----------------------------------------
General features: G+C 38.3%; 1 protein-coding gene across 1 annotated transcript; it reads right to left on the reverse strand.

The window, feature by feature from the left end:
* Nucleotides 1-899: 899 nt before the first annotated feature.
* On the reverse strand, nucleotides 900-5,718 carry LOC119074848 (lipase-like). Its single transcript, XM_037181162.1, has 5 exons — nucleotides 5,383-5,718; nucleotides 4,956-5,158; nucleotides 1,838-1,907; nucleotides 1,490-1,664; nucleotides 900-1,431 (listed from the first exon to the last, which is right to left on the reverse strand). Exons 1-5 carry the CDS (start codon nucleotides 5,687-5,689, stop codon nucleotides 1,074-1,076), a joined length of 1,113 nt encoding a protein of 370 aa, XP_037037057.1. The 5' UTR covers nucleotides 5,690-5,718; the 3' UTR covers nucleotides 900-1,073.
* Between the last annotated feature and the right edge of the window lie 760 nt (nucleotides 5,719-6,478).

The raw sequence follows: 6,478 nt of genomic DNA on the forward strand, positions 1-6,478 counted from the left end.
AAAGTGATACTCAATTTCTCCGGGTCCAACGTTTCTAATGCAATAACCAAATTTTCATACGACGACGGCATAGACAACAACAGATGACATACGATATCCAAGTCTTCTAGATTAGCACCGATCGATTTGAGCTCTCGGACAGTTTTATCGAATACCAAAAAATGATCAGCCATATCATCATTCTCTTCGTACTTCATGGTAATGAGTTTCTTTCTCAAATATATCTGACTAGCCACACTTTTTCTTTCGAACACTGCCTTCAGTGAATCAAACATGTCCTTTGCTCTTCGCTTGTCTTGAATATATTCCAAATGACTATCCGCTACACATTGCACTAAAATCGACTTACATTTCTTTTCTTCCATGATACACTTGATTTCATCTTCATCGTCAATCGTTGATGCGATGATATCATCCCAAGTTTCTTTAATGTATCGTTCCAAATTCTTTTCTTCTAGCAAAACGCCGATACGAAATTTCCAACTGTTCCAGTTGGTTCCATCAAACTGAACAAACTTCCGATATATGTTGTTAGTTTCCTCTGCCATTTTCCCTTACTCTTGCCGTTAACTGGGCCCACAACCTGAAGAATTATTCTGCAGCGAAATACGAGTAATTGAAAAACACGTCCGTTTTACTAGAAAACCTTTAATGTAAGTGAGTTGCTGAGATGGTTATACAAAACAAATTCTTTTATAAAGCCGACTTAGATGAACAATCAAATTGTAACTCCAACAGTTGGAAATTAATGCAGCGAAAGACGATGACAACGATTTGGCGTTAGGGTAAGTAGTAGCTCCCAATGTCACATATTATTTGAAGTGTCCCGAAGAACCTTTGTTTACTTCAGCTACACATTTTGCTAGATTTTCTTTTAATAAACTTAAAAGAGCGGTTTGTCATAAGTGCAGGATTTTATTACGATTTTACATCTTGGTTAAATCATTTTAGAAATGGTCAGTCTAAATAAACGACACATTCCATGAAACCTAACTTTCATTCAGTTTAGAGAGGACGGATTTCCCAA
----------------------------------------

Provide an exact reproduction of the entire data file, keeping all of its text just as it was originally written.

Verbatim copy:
General features: G+C 38.3%; 1 protein-coding gene across 1 annotated transcript; it reads right to left on the reverse strand.

The window, feature by feature from the left end:
* Nucleotides 1-899: 899 nt before the first annotated feature.
* On the reverse strand, nucleotides 900-5,718 carry LOC119074848 (lipase-like). Its single transcript, XM_037181162.1, has 5 exons — nucleotides 5,383-5,718; nucleotides 4,956-5,158; nucleotides 1,838-1,907; nucleotides 1,490-1,664; nucleotides 900-1,431 (listed from the first exon to the last, which is right to left on the reverse strand). Exons 1-5 carry the CDS (start codon nucleotides 5,687-5,689, stop codon nucleotides 1,074-1,076), a joined length of 1,113 nt encoding a protein of 370 aa, XP_037037057.1. The 5' UTR covers nucleotides 5,690-5,718; the 3' UTR covers nucleotides 900-1,073.
* Between the last annotated feature and the right edge of the window lie 760 nt (nucleotides 5,719-6,478).

The raw sequence follows: 6,478 nt of genomic DNA on the forward strand, positions 1-6,478 counted from the left end.
AAAGTGATACTCAATTTCTCCGGGTCCAACGTTTCTAATGCAATAACCAAATTTTCATACGACGACGGCATAGACAACAACAGATGACATACGATATCCAAGTCTTCTAGATTAGCACCGATCGATTTGAGCTCTCGGACAGTTTTATCGAATACCAAAAAATGATCAGCCATATCATCATTCTCTTCGTACTTCATGGTAATGAGTTTCTTTCTCAAATATATCTGACTAGCCACACTTTTTCTTTCGAACACTGCCTTCAGTGAATCAAACATGTCCTTTGCTCTTCGCTTGTCTTGAATATATTCCAAATGACTATCCGCTACACATTGCACTAAAATCGACTTACATTTCTTTTCTTCCATGATACACTTGATTTCATCTTCATCGTCAATCGTTGATGCGATGATATCATCCCAAGTTTCTTTAATGTATCGTTCCAAATTCTTTTCTTCTAGCAAAACGCCGATACGAAATTTCCAACTGTTCCAGTTGGTTCCATCAAACTGAACAAACTTCCGATATATGTTGTTAGTTTCCTCTGCCATTTTCCCTTACTCTTGCCGTTAACTGGGCCCACAACCTGAAGAATTATTCTGCAGCGAAATACGAGTAATTGAAAAACACGTCCGTTTTACTAGAAAACCTTTAATGTAAGTGAGTTGCTGAGATGGTTATACAAAACAAATTCTTTTATAAAGCCGACTTAGATGAACAATCAAATTGTAACTCCAACAGTTGGAAATTAATGCAGCGAAAGACGATGACAACGATTTGGCGTTAGGGTAAGTAGTAGCTCCCAATGTCACATATTATTTGAAGTGTCCCGAAGAACCTTTGTTTACTTCAGCTACACATTTTGCTAGATTTTCTTTTAATAAACTTAAAAGAGCGGTTTGTCATAAGTGCAGGATTTTATTACGATTTTACATCTTGGTTAAATCATTTTAGAAATGGTCAGTCTAAATAAACGACACATTCCATGAAACCTAACTTTCATTCAGTTTAGAGAGGACGGATTTCCCAA